Because relapse typically triggers an increase in treatment intensity (e.g., higher dosages of antipsychotic medication), it is also important to determine whether any observed brain volume changes are a medication effect rather than a disease effect. We and others have reported findings that intensity of treatment is itself associated with brain tissue loss, with support from both human studies and preclinical work in monkeys and rats (2327). In one report (23), we examined four predictors of brain tissue loss: duration of illness, illness severity, intensity of antipsychotic treatment (measured in dose-years), and substance abuse. Our analysis looked at each of these factors separately, controlling for the effects of the other three; we found illness duration and treatment intensity to be significantly predictive of tissue loss, while illness severity had a lesser effect and substance abuse had no effect. In that analysis, our measure of illness severity was relatively general: an average of the monthly scores on the Global Assessment Scale throughout the follow-up period. In the present study, we look at two more powerful indicators of illness severity: time spent in relapse and number of relapses.

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Patients and Assessments

We studied 202 patients drawn from the ILS. The ILS was initiated in 1987 and terminated in 2007, and it includes a total cohort of 542 first-episode patients who were recruited after their initial presentation for a schizophrenia spectrum disorder. Diagnosis at intake was based on the Comprehensive Assessment of Symptoms and History, a structured interview developed for longitudinal research (28). Patients were followed at 6-month intervals after intake, with assessment by a structured follow-up interview that documents clinical symptoms, psychosocial function, and treatment received across the entire timeline of surveillance. More intensive assessments (structural MRI and cognitive testing) were conducted at intake and at 2, 5, 9, 12, 15, and 18 years. For this relapse study, we selected a subsample of 202 patients who had at least two structural MRI scans and were followed for at least 5 years. About three-quarters were male (N=148). Over half (N=108) were antipsychotic naive at study entry. The patients’ mean age at first appearance of psychotic symptoms was 22.0 years (SD=5.9); at first antipsychotic medication, 24.5 years (SD=6.2); and at study intake, 25.8 years (SD=7.0). They had a mean of 12.9 years (SD=2.2) of education, and their parents had a mean of 13.4 years (SD=2.8).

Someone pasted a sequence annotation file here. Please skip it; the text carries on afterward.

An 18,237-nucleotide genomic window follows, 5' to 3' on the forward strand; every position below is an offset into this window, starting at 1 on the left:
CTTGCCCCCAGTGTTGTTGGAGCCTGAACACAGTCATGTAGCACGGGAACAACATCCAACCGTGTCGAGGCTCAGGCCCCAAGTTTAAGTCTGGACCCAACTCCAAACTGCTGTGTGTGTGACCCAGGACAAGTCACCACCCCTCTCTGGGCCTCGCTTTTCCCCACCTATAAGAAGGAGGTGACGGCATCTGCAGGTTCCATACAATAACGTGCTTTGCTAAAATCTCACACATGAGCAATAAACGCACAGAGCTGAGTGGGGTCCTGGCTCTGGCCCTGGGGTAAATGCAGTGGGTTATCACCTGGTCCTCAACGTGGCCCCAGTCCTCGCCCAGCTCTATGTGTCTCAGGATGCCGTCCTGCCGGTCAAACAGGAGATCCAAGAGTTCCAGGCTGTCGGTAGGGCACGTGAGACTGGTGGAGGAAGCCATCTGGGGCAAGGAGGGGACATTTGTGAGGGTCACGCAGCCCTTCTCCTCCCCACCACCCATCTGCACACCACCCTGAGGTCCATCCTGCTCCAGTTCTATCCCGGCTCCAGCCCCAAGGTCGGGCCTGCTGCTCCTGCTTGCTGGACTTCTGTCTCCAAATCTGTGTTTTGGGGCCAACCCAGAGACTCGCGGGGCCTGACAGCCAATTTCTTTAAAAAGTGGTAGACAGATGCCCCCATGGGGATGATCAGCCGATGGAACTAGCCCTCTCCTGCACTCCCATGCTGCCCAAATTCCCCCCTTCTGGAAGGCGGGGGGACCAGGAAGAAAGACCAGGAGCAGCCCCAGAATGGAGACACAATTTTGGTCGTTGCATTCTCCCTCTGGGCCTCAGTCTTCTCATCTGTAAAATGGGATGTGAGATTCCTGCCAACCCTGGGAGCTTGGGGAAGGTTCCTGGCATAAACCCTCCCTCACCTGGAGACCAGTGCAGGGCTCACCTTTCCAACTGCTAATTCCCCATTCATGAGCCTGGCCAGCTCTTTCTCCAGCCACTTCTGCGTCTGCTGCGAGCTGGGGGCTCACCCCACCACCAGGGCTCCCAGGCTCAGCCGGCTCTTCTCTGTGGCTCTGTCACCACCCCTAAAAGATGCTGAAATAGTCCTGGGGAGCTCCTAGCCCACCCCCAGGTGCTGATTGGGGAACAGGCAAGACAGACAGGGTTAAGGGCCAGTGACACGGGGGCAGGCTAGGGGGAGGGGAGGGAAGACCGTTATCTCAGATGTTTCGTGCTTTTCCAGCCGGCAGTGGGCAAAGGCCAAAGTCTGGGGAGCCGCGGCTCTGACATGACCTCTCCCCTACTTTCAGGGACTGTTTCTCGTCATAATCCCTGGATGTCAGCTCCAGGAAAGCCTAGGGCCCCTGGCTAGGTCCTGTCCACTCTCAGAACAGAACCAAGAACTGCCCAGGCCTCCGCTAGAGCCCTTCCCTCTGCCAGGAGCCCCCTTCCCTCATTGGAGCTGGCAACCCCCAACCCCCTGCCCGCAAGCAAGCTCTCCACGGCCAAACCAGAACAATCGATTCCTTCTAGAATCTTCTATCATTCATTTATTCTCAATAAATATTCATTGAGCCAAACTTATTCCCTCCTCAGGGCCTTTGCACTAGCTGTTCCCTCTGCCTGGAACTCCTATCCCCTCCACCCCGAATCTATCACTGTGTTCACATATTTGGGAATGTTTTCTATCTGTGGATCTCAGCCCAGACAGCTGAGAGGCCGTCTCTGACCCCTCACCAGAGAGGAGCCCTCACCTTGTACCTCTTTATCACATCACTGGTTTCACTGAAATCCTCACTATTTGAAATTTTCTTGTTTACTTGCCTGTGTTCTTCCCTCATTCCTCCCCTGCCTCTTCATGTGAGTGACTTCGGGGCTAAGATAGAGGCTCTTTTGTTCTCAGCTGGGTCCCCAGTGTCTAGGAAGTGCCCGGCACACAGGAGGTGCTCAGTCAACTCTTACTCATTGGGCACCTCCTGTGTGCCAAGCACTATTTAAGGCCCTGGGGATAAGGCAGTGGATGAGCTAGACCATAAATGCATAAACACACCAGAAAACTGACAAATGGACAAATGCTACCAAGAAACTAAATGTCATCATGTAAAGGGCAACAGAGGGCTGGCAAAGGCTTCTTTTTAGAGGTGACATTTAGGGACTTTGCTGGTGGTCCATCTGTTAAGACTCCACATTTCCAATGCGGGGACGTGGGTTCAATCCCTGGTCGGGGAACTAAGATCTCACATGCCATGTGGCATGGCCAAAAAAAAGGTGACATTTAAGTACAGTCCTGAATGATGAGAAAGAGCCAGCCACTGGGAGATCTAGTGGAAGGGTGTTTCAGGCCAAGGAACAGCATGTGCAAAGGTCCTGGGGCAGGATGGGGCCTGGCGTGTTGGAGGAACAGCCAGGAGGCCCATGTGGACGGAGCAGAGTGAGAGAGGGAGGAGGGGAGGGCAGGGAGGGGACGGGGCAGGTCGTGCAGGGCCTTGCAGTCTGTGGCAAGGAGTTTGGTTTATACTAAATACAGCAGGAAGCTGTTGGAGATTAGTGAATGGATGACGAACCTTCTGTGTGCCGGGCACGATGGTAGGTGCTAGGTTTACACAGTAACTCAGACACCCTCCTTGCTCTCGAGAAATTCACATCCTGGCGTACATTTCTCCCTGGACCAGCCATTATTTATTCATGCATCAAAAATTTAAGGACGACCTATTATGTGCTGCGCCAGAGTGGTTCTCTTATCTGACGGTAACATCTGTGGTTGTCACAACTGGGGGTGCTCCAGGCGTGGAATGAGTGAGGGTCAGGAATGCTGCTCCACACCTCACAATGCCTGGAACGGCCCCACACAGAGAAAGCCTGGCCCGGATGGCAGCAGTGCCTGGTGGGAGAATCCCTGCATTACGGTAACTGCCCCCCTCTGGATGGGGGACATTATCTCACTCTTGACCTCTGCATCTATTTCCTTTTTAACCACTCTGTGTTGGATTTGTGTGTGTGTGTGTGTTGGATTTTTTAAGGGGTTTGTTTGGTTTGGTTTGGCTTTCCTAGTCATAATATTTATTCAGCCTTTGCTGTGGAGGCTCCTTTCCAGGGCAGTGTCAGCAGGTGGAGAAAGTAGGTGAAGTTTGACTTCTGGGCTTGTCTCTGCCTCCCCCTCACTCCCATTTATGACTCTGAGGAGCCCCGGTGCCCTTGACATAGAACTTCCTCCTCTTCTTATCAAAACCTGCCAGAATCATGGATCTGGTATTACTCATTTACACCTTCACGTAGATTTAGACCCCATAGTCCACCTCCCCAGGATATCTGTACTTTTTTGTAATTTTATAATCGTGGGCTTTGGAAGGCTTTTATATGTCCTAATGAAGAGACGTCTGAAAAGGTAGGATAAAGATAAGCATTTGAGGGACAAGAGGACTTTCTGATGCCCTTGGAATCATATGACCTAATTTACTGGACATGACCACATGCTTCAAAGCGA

Although few participants had scans at all six follow-up points, we nonetheless obtained a total of 659 scans, which we analyzed in this study. We obtained 146 scans at intake, four at 1 year, 144 at 2 years, 143 at 5 years, 100 at 9 years, 74 at 12 years, 35 at 15 years, and 13 at 18 years. The mean number of scans per patient was three, and the mean follow-up duration was 7 years. The decreasing number of scans over time reflects the fact that intake into the study occurred at a rate of 20–30 patients a year from the time of its inception, so that patients who entered the study later had shorter surveillance periods. Although all 202 patients had intake scans, we excluded 56 intake scans from the analysis because they were conducted during the first 2 years of the project with a low-field 0.5-T Picker scanner and did not produce data that were comparable to the 1.5-T data collected at intake for the remaining 146 subjects or any of the later follow-up data.

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Relapse Definition